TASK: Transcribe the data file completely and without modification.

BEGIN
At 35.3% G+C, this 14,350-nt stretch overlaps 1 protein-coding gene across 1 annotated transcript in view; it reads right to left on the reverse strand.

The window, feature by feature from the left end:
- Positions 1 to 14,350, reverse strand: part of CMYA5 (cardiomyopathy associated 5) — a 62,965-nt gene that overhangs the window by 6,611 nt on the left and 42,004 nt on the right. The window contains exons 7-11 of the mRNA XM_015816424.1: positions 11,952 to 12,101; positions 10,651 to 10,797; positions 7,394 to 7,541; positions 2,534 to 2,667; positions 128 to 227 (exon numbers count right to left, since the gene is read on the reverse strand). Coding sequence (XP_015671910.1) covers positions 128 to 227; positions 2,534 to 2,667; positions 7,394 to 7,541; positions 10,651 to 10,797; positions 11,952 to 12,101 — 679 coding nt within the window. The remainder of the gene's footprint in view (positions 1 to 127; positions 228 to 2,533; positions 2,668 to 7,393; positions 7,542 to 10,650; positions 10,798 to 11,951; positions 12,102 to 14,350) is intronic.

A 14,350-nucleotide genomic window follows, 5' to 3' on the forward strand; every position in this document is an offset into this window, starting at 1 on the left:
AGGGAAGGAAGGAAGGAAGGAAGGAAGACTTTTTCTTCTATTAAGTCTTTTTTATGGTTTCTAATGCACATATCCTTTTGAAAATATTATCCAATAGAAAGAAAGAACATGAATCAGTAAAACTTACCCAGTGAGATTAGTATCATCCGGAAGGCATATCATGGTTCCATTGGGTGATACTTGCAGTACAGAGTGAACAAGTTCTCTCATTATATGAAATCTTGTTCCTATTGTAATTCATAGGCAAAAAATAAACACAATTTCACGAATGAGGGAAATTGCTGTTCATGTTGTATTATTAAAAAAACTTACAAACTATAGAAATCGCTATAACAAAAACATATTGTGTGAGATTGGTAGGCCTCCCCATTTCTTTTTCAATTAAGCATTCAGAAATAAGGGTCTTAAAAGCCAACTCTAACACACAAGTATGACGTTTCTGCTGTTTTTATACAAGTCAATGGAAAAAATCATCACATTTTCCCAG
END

At 35.3% G+C, this 14,350-nt stretch overlaps 1 protein-coding gene across 1 annotated transcript in view; it reads right to left on the reverse strand.

The window, feature by feature from the left end:
- Positions 1 to 14,350, reverse strand: part of CMYA5 (cardiomyopathy associated 5) — a 62,965-nt gene that overhangs the window by 6,611 nt on the left and 42,004 nt on the right. The window contains exons 7-11 of the mRNA XM_015816424.1: positions 11,952 to 12,101; positions 10,651 to 10,797; positions 7,394 to 7,541; positions 2,534 to 2,667; positions 128 to 227 (exon numbers count right to left, since the gene is read on the reverse strand). Coding sequence (XP_015671910.1) covers positions 128 to 227; positions 2,534 to 2,667; positions 7,394 to 7,541; positions 10,651 to 10,797; positions 11,952 to 12,101 — 679 coding nt within the window. The remainder of the gene's footprint in view (positions 1 to 127; positions 228 to 2,533; positions 2,668 to 7,393; positions 7,542 to 10,650; positions 10,798 to 11,951; positions 12,102 to 14,350) is intronic.

A 14,350-nucleotide genomic window follows, 5' to 3' on the forward strand; every position in this document is an offset into this window, starting at 1 on the left:
AGGGAAGGAAGGAAGGAAGGAAGGAAGACTTTTTCTTCTATTAAGTCTTTTTTATGGTTTCTAATGCACATATCCTTTTGAAAATATTATCCAATAGAAAGAAAGAACATGAATCAGTAAAACTTACCCAGTGAGATTAGTATCATCCGGAAGGCATATCATGGTTCCATTGGGTGATACTTGCAGTACAGAGTGAACAAGTTCTCTCATTATATGAAATCTTGTTCCTATTGTAATTCATAGGCAAAAAATAAACACAATTTCACGAATGAGGGAAATTGCTGTTCATGTTGTATTATTAAAAAAACTTACAAACTATAGAAATCGCTATAACAAAAACATATTGTGTGAGATTGGTAGGCCTCCCCATTTCTTTTTCAATTAAGCATTCAGAAATAAGGGTCTTAAAAGCCAACTCTAACACACAAGTATGACGTTTCTGCTGTTTTTATACAAGTCAATGGAAAAAATCATCACATTTTCCCAG